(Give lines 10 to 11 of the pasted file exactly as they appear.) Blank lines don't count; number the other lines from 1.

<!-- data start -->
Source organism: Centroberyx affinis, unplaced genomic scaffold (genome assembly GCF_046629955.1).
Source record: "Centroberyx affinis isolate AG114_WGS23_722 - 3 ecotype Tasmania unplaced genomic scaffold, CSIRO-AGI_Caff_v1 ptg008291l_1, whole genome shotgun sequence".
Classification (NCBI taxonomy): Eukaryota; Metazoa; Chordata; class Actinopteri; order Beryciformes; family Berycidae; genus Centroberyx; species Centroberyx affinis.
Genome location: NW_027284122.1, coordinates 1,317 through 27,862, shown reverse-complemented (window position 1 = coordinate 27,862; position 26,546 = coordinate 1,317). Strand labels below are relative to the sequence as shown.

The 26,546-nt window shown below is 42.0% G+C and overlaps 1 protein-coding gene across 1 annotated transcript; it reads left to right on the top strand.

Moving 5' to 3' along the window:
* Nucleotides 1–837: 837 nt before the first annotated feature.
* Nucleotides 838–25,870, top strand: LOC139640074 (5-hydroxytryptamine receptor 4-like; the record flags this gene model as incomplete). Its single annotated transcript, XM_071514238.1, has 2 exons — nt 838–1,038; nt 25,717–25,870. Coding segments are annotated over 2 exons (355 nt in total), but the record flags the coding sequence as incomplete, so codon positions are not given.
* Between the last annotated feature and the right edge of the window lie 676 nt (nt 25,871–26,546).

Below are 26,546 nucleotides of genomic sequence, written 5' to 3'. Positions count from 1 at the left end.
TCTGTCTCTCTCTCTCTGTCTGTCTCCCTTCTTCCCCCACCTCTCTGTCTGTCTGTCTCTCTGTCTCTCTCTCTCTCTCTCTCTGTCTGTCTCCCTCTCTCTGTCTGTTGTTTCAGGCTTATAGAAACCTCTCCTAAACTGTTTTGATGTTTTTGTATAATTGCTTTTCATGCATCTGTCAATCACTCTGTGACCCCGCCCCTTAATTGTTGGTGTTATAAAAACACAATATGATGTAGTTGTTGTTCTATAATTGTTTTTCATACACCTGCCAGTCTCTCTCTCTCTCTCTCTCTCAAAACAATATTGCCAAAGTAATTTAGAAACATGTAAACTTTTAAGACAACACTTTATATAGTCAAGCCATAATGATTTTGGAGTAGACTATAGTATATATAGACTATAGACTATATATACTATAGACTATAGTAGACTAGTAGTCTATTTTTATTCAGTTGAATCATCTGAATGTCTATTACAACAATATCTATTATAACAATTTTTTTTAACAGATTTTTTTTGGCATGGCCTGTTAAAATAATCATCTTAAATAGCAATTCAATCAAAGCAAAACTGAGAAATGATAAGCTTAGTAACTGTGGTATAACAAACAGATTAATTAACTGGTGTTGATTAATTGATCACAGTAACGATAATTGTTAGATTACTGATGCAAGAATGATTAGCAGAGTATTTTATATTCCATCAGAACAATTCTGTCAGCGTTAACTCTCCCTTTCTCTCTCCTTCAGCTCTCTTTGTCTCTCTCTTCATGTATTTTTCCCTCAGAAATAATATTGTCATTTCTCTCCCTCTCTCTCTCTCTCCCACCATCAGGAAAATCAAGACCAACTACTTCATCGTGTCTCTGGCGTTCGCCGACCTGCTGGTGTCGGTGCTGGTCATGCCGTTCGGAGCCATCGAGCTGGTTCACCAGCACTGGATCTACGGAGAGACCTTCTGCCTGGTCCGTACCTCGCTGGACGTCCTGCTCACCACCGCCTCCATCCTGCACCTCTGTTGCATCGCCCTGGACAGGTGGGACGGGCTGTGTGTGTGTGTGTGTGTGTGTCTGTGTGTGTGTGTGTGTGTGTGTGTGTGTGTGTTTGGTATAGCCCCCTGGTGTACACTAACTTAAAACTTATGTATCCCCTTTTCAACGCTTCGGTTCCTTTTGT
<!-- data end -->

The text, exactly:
Below are 26,546 nucleotides of genomic sequence, written 5' to 3'. Positions count from 1 at the left end.
TCTGTCTCTCTCTCTCTGTCTGTCTCCCTTCTTCCCCCACCTCTCTGTCTGTCTGTCTCTCTGTCTCTCTCTCTCTCTCTCTCTGTCTGTCTCCCTCTCTCTGTCTGTTGTTTCAGGCTTATAGAAACCTCTCCTAAACTGTTTTGATGTTTTTGTATAATTGCTTTTCATGCATCTGTCAATCACTCTGTGACCCCGCCCCTTAATTGTTGGTGTTATAAAAACACAATATGATGTAGTTGTTGTTCTATAATTGTTTTTCATACACCTGCCAGTCTCTCTCTCTCTCTCTCTCTCAAAACAATATTGCCAAAGTAATTTAGAAACATGTAAACTTTTAAGACAACACTTTATATAGTCAAGCCATAATGATTTTGGAGTAGACTATAGTATATATAGACTATAGACTATATATACTATAGACTATAGTAGACTAGTAGTCTATTTTTATTCAGTTGAATCATCTGAATGTCTATTACAACAATATCTATTATAACAATTTTTTTTAACAGATTTTTTTTGGCATGGCCTGTTAAAATAATCATCTTAAATAGCAATTCAATCAAAGCAAAACTGAGAAATGATAAGCTTAGTAACTGTGGTATAACAAACAGATTAATTAACTGGTGTTGATTAATTGATCACAGTAACGATAATTGTTAGATTACTGATGCAAGAATGATTAGCAGAGTATTTTATATTCCATCAGAACAATTCTGTCAGCGTTAACTCTCCCTTTCTCTCTCCTTCAGCTCTCTTTGTCTCTCTCTTCATGTATTTTTCCCTCAGAAATAATATTGTCATTTCTCTCCCTCTCTCTCTCTCTCCCACCATCAGGAAAATCAAGACCAACTACTTCATCGTGTCTCTGGCGTTCGCCGACCTGCTGGTGTCGGTGCTGGTCATGCCGTTCGGAGCCATCGAGCTGGTTCACCAGCACTGGATCTACGGAGAGACCTTCTGCCTGGTCCGTACCTCGCTGGACGTCCTGCTCACCACCGCCTCCATCCTGCACCTCTGTTGCATCGCCCTGGACAGGTGGGACGGGCTGTGTGTGTGTGTGTGTGTGTGTCTGTGTGTGTGTGTGTGTGTGTGTGTGTGTGTGTTTGGTATAGCCCCCTGGTGTACACTAACTTAAAACTTATGTATCCCCTTTTCAACGCTTCGGTTCCTTTTGT